Now that I have read some of the introductory material in How to Build a Digital Library for LIS 4804: Digital Objects and Collections, I am really excited about all of the potential applications digital libraries could have—there are so many useful bits of information, audio recordings, videos, etc. that could be made available to the public. Particularly at the level of local communities, you could have a digital library of chamber of commerce meetings, or media snippets about your organization, or a digital library of kids’ performances at a particular elementary school. There are so many possible applications.

But this begs the question—who is going to take care of all of this? I can see a lot of useful applications that are separate from library contexts. It’s easy to imagine a motivated person setting up a digital library for a non-profit or school and then no one else knows how to update or maintain the system. This happens pretty regularly for websites—and we can all attest to how frustrating it is when you encounter an outdated “shell” of a website.

I have been brainstorming some possible uses for the digital library project we will create for LIS 4804. But a lot of the ideas I have for useful, practical projects mean we students would either have to continue to update the library for free, or teach someone how to maintain the digital library.

Here are the ideas for our final project that I have had so far:

Create a digital video library for the ASIS&T@DU recordings of TechBytes talks. The videos from TechBytes are currently posted on the club’s Portfolio page, but as more talks are recorded, it would help to have them better organized and preserved! Here’s what it looks like now:

Create an online collection for DU’s Anthropology Museum. The museum website has a couple of little things online right now: but there is no comprehensive way to look at pictures of the holdings. I toured the museum’s back room a few months ago and they have some incredible fabric and ceramic pieces. It would probably be too much to try to post something for each item (they have thousands of artifacts), but I think it would be possible to build a digital collection of artifacts from a particular donor or field project.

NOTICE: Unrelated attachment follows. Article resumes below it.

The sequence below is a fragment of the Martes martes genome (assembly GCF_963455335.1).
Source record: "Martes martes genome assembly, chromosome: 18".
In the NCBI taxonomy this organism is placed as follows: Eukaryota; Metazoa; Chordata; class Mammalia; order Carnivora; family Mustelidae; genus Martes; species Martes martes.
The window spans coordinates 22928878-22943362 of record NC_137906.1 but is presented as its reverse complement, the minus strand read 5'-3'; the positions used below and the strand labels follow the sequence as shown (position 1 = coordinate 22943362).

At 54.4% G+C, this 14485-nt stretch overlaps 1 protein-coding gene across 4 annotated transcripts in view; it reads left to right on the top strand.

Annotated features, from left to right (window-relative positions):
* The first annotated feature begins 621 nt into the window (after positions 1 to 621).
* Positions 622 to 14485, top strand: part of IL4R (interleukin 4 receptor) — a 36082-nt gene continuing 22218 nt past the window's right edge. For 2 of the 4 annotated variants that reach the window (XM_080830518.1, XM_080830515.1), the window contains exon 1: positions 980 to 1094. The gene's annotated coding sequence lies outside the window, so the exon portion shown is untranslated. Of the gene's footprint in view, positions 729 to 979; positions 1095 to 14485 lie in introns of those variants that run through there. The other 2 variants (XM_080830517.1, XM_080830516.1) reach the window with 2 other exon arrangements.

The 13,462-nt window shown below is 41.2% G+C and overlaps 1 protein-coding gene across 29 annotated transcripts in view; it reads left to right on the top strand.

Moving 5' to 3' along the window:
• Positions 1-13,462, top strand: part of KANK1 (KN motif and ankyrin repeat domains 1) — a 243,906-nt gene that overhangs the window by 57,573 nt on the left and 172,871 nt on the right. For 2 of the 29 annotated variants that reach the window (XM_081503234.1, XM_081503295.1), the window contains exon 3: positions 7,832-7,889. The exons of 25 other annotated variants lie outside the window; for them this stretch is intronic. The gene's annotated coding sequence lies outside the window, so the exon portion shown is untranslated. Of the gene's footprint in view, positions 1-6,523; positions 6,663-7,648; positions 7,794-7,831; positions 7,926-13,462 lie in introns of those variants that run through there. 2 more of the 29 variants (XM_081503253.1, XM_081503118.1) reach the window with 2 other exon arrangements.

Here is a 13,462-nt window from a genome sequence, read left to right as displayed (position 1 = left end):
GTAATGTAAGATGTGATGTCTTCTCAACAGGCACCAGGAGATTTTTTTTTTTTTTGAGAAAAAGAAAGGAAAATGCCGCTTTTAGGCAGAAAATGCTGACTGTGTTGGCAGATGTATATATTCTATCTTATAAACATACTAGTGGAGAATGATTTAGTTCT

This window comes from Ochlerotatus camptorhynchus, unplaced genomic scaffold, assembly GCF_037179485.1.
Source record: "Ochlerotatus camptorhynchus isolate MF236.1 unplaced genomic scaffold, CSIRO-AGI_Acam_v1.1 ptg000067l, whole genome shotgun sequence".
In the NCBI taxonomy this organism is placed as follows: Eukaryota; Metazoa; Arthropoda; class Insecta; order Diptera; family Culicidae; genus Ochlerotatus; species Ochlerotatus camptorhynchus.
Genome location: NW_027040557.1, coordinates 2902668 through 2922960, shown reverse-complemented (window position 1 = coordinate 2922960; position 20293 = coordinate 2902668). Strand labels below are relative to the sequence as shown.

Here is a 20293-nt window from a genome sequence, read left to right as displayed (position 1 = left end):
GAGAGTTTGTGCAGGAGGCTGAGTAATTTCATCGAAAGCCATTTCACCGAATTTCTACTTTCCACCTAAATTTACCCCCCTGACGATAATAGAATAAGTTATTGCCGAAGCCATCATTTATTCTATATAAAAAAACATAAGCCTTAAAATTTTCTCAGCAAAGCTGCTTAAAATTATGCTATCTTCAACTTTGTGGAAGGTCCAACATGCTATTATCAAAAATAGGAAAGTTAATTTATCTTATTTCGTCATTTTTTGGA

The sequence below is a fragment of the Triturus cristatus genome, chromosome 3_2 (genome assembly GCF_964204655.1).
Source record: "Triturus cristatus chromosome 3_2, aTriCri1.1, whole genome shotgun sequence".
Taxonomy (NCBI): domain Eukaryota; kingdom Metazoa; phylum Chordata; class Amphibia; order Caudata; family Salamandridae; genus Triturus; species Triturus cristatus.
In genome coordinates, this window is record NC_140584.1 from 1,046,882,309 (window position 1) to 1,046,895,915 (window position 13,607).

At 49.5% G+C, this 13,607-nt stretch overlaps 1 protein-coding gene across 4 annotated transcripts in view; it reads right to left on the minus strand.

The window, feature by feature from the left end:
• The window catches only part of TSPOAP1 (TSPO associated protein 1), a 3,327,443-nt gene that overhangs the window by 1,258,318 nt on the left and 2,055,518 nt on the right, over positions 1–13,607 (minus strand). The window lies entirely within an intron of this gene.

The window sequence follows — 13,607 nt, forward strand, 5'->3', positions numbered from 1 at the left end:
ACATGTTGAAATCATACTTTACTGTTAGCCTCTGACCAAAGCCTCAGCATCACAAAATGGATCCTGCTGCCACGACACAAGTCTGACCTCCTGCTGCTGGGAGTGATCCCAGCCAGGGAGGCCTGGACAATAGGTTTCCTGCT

Create a library for the DU Creative Commons Flikr stream. Take a look at it here: These are photos submitted by study abroad students or taken by students in photography classes or working for University Communications. Almost all of the photos can be freely distributed and many campus organizations use them for their websites and social media sites. They are not very well organized, though!

Create a digital collection of some holdings from the Cable Center or the Lamont music library. Does the music library have video or audio of student performances?

It seems to me that for larger projects, like institutional repositories, automation would be essential to a successful digital library, especially as the project grows in popularity. For smaller digital libraries, there needs to be easy documentation for others to maintain, add, delete, and update the library. There might need to be several people with administrative privileges to be able to make changes and updates. But the system would need to be easy enough that a well-meaning “admin” doesn’t accidentally break it.

I am very curious to see what the Omeka experience is like. If a completed library could be as easy to update or maintain as Google Sites, or Weebly, it would be a huge step forward for small, understaffed organizations!

Let me know what you think!

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